“One of the reasons we think bristlecones can live so long is precisely because it’s so cold up there and they have a short growing season. Now they’re growing like teenagers, and we wonder if they’ll age more rapidly and die more rapidly. That’s the big question,” says UNLV ecologist Scott Abella, who has studied bristlecones in the Spring Mountains above Las Vegas and in Arizona’s San Francisco Mountains.

And it’s not just how they’re growing, but also where they’re growing that has researchers scratching their heads. The Arizona and Western Washington studies indicate the bristlecones are doing well at higher altitudes and will follow the trend of species moving higher up mountains as the globe warms. But that usually means leaving the lower-altitude habitats behind.

That’s not happening in the Spring Mountains.

“Unlike what you’d expect, they’ve expanded their habitat,” Abella says. “They’ve gone down in elevation. They’re expanding and broadening their habitat at a time when you’d expect to see it start moving up the mountain.”

Researchers in UNLV’s Desert and Dryland Research Group have spent the past year poring over maps and old records and collecting hundreds of core samples of bristlecones. And although they’re still crunching numbers, the initial results are surprising. Bristlecones in the upper Kyle Canyon and Lee Canyon have tripled in number in the past 140 years. In some areas they’ve found the number of trees is 10 times what it was in the 1880s. Abella says the same trend is being seen in Northern Arizona’s bristlecones.

This trend seems to have more to do with the way existing forests have been cleared than it does with global warming. Loggers cleared the endemic ponderosa pine in parts of the Spring Mountains between 1870 and 1880. In the years since, the U.S. Forest Service and other agencies have cleared the area of brush to prevent forest fires. All of that made space for baby bristlecones and prevented forest fires that would have killed the vulnerable saplings.

Warming bodes ill

So researchers understand the opportunity bristlecones had to significantly increase their ranks. But they have yet to figure out how the trees have been able to survive the higher temperatures at the lower elevations.

“They’re moving down to areas that you wouldn’t think would be climatically good for them, especially since temperatures have warmed,” Abella says. “It’s almost a train wreck situation. You wonder what’s going to happen to them with climate change. You wonder if they’re going to survive climate change.”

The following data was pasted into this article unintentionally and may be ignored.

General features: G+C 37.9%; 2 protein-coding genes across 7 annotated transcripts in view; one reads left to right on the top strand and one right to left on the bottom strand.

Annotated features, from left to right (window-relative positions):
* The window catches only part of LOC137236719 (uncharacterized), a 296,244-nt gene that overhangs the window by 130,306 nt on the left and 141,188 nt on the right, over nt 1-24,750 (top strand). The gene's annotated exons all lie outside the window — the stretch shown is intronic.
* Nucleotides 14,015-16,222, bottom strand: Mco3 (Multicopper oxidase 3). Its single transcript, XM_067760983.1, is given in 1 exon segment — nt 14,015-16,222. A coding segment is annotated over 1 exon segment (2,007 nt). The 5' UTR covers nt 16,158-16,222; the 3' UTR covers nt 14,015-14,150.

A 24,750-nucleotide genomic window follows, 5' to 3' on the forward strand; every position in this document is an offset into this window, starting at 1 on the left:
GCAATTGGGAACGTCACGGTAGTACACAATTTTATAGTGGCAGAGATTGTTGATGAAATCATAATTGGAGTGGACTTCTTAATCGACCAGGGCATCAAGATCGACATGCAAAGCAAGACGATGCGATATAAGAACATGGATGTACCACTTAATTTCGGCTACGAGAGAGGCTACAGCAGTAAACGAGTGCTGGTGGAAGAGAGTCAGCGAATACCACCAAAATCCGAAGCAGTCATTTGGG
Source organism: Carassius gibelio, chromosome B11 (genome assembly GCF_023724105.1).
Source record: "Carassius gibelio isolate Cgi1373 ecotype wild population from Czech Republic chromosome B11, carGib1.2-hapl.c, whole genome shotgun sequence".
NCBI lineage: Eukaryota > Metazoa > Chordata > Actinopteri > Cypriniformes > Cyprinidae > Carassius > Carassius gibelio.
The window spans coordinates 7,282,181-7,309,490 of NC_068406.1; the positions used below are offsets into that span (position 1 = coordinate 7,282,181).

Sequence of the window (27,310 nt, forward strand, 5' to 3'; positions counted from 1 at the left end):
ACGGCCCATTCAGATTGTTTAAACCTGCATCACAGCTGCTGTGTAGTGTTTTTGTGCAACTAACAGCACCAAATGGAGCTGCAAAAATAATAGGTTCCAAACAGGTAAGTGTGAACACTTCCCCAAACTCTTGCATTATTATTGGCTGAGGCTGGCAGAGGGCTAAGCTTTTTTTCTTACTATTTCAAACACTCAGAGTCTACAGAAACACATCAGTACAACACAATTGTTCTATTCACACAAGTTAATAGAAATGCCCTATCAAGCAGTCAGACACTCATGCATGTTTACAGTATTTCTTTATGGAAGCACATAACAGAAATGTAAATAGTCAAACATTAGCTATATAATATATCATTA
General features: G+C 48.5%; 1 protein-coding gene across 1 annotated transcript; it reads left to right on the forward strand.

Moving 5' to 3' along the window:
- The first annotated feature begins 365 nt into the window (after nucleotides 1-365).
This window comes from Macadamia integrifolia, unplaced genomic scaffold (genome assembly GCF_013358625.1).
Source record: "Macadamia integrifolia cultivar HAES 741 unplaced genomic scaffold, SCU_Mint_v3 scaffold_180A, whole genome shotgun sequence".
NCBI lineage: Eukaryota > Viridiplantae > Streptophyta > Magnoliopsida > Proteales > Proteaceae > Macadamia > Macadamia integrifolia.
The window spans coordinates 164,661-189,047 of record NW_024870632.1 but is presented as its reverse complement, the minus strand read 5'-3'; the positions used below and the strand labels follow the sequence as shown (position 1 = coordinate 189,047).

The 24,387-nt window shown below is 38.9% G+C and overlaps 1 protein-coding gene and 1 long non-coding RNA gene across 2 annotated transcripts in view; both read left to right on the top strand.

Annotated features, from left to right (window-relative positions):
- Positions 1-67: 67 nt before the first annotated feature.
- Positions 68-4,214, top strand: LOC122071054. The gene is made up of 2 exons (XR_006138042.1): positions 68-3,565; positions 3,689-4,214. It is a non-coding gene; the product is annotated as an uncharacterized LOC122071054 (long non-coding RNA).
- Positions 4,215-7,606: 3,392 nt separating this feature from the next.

That’s because while these mountain ranges have become warmer in the past 50 years, allowing the trees to grow for longer periods of summer, the effects of global warming aren’t expected to be conducive to bristlecone growth over the long run. Think of this period as the bristlecones’ winter vacation in Florida — a little sun and warmth is rejuvenating, but too much heat for too long spells disaster.

Rainfall and snow patterns are expected to change and severe droughts are expected to become more frequent. In Southern Nevada, precipitation is expected to decrease 3 percent to 7 percent and precipitation could come at different times of year. The trees depend on a predictable precipitation pattern: deep snow in the winter that soaks down to the trees’ roots as it melts in late spring and sporadic heavy rain in the summer that sustains the trees through the height of growing season. If precipitation came in the wrong form at the wrong time, the trees might not get enough moisture to survive. So far, drought has meant less snow in the West and more evaporation. If that trend continues, it could be a huge problem for bristlecones, Abella says.

At the same time, rising temperatures are expected to eventually make the mountains too hot for the trees. The year-round temperature is expected to rise in these areas by 2 to 3 degrees. That could make bristlecone survival at the lower elevations impossible.

The prospect of extinction of a species whose individual members have been able to survive for millennia is staggering for scientists who study them.

They are, after all, “a living record” of the history of the world, Abella says.